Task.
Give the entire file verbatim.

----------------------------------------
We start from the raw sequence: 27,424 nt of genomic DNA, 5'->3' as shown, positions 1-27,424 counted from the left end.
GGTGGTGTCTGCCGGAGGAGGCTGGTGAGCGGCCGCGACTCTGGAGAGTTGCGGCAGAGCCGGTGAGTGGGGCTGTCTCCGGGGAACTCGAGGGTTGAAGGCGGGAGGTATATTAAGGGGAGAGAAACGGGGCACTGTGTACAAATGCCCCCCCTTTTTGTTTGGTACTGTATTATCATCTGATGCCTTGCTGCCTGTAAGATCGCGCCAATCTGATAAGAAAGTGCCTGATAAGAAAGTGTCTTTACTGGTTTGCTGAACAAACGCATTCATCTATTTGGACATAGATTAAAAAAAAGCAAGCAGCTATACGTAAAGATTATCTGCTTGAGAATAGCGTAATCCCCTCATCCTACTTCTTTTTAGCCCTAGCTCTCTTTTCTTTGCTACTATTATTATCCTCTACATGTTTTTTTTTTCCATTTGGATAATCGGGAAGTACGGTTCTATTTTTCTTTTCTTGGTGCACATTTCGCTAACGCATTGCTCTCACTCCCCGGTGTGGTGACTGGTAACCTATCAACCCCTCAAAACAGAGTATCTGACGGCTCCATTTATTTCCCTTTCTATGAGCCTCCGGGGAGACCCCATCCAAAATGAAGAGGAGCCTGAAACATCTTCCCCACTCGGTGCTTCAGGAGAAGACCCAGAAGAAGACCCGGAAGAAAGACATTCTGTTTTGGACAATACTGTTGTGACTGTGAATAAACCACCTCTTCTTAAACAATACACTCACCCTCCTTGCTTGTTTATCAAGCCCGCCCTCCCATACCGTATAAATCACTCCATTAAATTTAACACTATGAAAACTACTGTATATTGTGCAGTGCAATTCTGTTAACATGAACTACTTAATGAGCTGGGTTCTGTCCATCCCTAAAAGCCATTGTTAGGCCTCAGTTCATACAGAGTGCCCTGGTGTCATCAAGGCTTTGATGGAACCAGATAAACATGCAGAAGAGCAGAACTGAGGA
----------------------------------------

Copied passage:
We start from the raw sequence: 27,424 nt of genomic DNA, 5'->3' as shown, positions 1-27,424 counted from the left end.
GGTGGTGTCTGCCGGAGGAGGCTGGTGAGCGGCCGCGACTCTGGAGAGTTGCGGCAGAGCCGGTGAGTGGGGCTGTCTCCGGGGAACTCGAGGGTTGAAGGCGGGAGGTATATTAAGGGGAGAGAAACGGGGCACTGTGTACAAATGCCCCCCCTTTTTGTTTGGTACTGTATTATCATCTGATGCCTTGCTGCCTGTAAGATCGCGCCAATCTGATAAGAAAGTGCCTGATAAGAAAGTGTCTTTACTGGTTTGCTGAACAAACGCATTCATCTATTTGGACATAGATTAAAAAAAAGCAAGCAGCTATACGTAAAGATTATCTGCTTGAGAATAGCGTAATCCCCTCATCCTACTTCTTTTTAGCCCTAGCTCTCTTTTCTTTGCTACTATTATTATCCTCTACATGTTTTTTTTTTCCATTTGGATAATCGGGAAGTACGGTTCTATTTTTCTTTTCTTGGTGCACATTTCGCTAACGCATTGCTCTCACTCCCCGGTGTGGTGACTGGTAACCTATCAACCCCTCAAAACAGAGTATCTGACGGCTCCATTTATTTCCCTTTCTATGAGCCTCCGGGGAGACCCCATCCAAAATGAAGAGGAGCCTGAAACATCTTCCCCACTCGGTGCTTCAGGAGAAGACCCAGAAGAAGACCCGGAAGAAAGACATTCTGTTTTGGACAATACTGTTGTGACTGTGAATAAACCACCTCTTCTTAAACAATACACTCACCCTCCTTGCTTGTTTATCAAGCCCGCCCTCCCATACCGTATAAATCACTCCATTAAATTTAACACTATGAAAACTACTGTATATTGTGCAGTGCAATTCTGTTAACATGAACTACTTAATGAGCTGGGTTCTGTCCATCCCTAAAAGCCATTGTTAGGCCTCAGTTCATACAGAGTGCCCTGGTGTCATCAAGGCTTTGATGGAACCAGATAAACATGCAGAAGAGCAGAACTGAGGA